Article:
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The Bristol Cable

A letter to my daughter


In a letter to her daughter, Ilana reflects on the latest election results and the current state of politics, explores the issues affecting their daily lives, and envisions the next five years.


The world I wish for you is one of fairness, equality, kindness and love. Not one built on fear. The election results have highlighted how far away we are from this dream. With a conservative majority and UKIP as the third party, austerity, cuts, inequality and fear are the operators of the day and it’s not a kind country that votes for that. Of course, it could be worse: there is no genocide or civil war on our doorstep.

But there is the ongoing war against the poor. This is a war without guns but one that is deadly all the same. It sneaks in via media headlines and opinion pieces, riding high on talk of workshy skivers and planting its flag atop the image of the undeserving and shameless poor. A war that creeps in through the cracks in the floorboards and over the tops of window frames, poking gaping holes in the safety net of the welfare state.

Instead of chin-up, or the brush it under the carpet approach, I say take a sharp intake of breath. But don’t hold it for five years, breathe out slowly now and rebuild. There are things we can do, things we must do, to ensure the society you grow up in is one that will nurture you and those around you. We must work together to build a life raft in these rough seas where the rich get richer and the poor sink under the weight of scapegoating and labelling.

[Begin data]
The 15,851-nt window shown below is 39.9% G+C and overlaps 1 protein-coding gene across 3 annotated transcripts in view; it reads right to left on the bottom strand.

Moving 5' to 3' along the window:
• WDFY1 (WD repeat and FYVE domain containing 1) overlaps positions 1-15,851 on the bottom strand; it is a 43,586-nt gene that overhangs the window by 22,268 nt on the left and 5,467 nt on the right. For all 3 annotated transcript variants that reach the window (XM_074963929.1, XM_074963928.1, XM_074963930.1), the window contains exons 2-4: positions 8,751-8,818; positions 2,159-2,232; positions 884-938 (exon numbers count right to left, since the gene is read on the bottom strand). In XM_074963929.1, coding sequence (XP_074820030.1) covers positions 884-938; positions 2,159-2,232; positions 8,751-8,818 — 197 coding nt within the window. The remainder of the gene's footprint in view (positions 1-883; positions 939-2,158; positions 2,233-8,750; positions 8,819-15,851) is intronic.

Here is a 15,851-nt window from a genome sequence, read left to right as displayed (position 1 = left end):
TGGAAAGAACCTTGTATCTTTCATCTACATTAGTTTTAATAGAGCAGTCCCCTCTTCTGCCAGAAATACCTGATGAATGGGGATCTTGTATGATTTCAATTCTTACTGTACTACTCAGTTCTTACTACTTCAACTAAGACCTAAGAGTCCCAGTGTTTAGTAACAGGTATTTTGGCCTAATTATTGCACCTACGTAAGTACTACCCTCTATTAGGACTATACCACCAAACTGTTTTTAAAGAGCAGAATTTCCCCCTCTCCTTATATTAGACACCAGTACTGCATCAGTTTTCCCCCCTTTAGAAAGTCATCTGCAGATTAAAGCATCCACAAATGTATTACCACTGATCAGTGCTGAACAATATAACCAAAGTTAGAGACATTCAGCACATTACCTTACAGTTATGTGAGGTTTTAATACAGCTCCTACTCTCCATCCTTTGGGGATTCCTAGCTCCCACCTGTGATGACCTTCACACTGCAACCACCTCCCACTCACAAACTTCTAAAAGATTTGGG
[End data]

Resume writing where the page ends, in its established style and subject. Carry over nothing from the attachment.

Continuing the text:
My love, we as a nation have failed you and your generation. But this won’t be forever. Change will come.

It is said that you should judge a society by how they treat their weakest members. Then what happened this week is damning and our society should be ashamed. Our weakest are ignored, trampled on, denied help, shunned, and scapegoated. The cuts are affecting those that need support the most, the poor, the disabled, the disadvantaged, the mentally ill, the list goes on. The bankers that created the economic crisis are not the ones queuing outside food banks just to be able to feed their children. This government wants to dismantle the NHS, the wonderful service that helped you to be born in wonder in your own home, and replace it with a privatised model for the rich. If you can’t pay then you don’t deserve care. That’s the message and it’s a twisted view brought by the ongoing drive of capitalism.

I wish you a better world, my love. I wish you one where women are equally represented and not talked down to or judged by different standards. Strong women must get involved and bring progressive change. Not change of the sort Maggie Thatcher brought, but of the sort that speaks to other women. It must speak to you, my little love, and the strong woman you will grow into. I hope that when you are older and if you have a family you won’t have to think hard about returning to work after having a baby, unless you choose to. The economics and the implausibility of balancing your wage with childcare costs won’t come into it. And I hope by then no one will need to use a pink bus to entice women to get involved in politics!